Another good reason to take the Salcantay route and use the Mountain Lodges of Peru (MLP), is that MLP helps the community by employing local people and creating organizations to empower people, like Yanapana Peru. It feels like our money made a small difference and our impact for going there was lessened (but I could be just deluding myself).
Finally, what’s not to like about staying in a nice lodge (nice rooms, hot shower) in the middle of beautiful scenery? On the downside, the Salcantay route does not take you by as many “ruins”. We feel like this wasn’t a big downside at all, but, depending on what you are hoping to see, keep this in mind.
Left: View of Machu Picchu, Looking North Toward Wayna Picchu; Right: Viscacha at Machu Picchu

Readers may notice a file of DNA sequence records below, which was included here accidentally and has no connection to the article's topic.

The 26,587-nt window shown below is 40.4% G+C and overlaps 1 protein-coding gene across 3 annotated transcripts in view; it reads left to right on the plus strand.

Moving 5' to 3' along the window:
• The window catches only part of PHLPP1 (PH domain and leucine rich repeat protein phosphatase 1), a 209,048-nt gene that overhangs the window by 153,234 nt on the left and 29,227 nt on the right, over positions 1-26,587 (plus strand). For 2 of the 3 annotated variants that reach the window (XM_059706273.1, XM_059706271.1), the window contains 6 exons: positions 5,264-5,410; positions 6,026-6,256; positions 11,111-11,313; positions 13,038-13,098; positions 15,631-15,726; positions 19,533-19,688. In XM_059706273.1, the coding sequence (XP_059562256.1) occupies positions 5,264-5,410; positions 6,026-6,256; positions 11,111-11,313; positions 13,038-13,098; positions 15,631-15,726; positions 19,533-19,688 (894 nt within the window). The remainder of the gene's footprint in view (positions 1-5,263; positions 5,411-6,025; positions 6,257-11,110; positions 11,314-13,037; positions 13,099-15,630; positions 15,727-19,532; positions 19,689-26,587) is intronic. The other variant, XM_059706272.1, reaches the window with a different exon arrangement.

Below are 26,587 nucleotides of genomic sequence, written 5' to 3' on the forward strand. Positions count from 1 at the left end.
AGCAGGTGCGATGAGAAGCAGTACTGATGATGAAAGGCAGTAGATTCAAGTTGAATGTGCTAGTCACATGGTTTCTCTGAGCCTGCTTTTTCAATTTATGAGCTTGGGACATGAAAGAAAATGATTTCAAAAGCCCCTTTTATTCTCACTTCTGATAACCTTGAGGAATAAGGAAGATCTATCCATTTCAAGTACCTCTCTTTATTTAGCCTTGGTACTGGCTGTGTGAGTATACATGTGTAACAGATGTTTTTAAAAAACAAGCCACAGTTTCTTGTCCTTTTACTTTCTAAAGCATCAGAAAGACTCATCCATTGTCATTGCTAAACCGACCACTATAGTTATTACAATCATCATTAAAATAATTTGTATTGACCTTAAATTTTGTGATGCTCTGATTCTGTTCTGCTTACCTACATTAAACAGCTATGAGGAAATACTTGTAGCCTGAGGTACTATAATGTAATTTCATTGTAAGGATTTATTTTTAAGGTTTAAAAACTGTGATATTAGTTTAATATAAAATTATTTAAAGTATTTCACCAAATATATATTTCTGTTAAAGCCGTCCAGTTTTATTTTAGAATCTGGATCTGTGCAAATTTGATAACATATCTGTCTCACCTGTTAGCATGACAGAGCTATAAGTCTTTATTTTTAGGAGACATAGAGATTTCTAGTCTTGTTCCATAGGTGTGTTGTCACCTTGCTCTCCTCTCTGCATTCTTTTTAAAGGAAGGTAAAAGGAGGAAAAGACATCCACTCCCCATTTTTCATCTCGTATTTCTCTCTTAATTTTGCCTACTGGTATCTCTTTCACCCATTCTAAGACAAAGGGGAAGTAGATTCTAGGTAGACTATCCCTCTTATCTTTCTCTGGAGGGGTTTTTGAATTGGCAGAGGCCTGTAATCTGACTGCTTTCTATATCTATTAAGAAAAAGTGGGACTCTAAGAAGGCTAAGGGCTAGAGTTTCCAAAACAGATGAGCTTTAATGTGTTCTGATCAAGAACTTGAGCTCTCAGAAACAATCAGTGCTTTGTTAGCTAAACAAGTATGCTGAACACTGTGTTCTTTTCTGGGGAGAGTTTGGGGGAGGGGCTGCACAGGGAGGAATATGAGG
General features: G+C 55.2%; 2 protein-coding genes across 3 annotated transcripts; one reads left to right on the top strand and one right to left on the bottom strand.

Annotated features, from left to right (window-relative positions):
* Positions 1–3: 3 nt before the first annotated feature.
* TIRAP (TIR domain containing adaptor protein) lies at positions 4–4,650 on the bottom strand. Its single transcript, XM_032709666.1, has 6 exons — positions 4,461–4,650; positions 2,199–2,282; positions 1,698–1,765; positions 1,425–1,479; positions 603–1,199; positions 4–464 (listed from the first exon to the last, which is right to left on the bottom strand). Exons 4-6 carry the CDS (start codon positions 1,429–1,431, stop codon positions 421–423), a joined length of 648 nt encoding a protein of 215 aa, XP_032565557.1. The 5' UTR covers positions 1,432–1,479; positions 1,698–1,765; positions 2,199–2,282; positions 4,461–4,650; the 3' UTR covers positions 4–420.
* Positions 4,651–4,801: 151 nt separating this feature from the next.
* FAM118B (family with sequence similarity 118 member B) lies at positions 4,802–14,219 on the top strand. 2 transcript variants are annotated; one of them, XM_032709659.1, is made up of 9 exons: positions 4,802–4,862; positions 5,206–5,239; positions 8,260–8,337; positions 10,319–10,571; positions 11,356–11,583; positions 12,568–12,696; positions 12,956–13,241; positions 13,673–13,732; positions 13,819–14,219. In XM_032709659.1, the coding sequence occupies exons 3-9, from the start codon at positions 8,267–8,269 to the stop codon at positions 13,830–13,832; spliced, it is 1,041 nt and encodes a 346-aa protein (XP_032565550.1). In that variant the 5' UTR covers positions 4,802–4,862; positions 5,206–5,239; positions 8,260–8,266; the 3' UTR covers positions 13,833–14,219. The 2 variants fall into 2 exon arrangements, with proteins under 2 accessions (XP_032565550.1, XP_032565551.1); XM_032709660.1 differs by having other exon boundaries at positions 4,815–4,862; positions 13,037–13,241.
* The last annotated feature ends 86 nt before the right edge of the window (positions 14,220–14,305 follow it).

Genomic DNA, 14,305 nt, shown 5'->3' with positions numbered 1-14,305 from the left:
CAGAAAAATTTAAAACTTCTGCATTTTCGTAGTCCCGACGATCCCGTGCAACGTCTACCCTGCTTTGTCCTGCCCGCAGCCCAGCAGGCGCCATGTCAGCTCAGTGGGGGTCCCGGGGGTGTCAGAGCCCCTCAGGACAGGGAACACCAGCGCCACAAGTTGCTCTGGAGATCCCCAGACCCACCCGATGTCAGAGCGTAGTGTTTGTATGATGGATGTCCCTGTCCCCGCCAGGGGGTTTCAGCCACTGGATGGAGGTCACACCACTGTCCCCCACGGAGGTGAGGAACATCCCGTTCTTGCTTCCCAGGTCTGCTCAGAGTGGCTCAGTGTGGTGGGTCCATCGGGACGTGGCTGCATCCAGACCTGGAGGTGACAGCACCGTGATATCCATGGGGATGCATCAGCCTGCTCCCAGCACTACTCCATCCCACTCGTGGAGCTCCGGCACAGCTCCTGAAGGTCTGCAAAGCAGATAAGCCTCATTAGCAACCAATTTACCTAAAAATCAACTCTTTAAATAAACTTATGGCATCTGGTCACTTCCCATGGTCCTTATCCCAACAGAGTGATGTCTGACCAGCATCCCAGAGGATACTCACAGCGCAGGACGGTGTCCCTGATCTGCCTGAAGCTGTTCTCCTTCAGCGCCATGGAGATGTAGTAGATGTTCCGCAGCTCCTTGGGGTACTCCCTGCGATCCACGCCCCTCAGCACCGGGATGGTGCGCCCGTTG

Question: What about altitude sickness?
Altitude sickness is referred to locally as soroche. Merriam-Webster indicates that it comes from Quechua surúchi, “the belief that the sickness is due to the presence of the metal in the Andes Mountains.” The site Blog de Redacción gives a more credible answer which can be traced to the silver mining during the time of the viceroyalty (1542 – 1824).
For altitude sickness, we did not take any drugs (like Diamox) as a few in our group did. We just took aspirin and followed the general instructions for drinking lots of water and going easy on the alcohol. Deep breathing seemed to help as well. Everyday altitude sickness symptoms for us were mild headache, shortness of breath, and general fatigue. Despite the symptoms, altitude sickness never kept us from hiking (nor anybody else in our group).